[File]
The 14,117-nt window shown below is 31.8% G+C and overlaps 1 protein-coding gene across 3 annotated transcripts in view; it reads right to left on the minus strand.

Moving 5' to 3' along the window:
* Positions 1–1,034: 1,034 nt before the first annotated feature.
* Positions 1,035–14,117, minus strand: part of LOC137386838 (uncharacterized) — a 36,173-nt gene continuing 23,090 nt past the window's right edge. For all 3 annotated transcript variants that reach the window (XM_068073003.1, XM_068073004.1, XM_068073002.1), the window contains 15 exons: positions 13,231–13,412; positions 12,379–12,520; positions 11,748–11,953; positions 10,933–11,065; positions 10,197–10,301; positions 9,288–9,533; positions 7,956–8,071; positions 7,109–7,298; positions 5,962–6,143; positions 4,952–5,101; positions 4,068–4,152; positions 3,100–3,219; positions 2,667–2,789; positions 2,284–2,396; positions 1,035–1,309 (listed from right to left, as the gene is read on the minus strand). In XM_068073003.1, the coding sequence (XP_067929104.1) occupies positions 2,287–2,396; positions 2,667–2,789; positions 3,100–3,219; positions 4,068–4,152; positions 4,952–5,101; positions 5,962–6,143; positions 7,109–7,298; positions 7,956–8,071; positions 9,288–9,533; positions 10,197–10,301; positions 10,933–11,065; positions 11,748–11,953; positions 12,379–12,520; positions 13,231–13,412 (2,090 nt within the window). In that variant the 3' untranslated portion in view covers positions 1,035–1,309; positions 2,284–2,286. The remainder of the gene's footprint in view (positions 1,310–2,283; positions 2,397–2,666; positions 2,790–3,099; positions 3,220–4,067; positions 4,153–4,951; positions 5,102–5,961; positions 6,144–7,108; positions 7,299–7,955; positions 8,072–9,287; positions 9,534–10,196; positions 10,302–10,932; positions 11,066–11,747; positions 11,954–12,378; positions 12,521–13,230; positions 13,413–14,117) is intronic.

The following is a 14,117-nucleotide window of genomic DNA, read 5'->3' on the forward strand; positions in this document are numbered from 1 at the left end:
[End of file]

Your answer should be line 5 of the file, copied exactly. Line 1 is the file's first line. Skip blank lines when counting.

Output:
The following is a 14,117-nucleotide window of genomic DNA, read 5'->3' on the forward strand; positions in this document are numbered from 1 at the left end: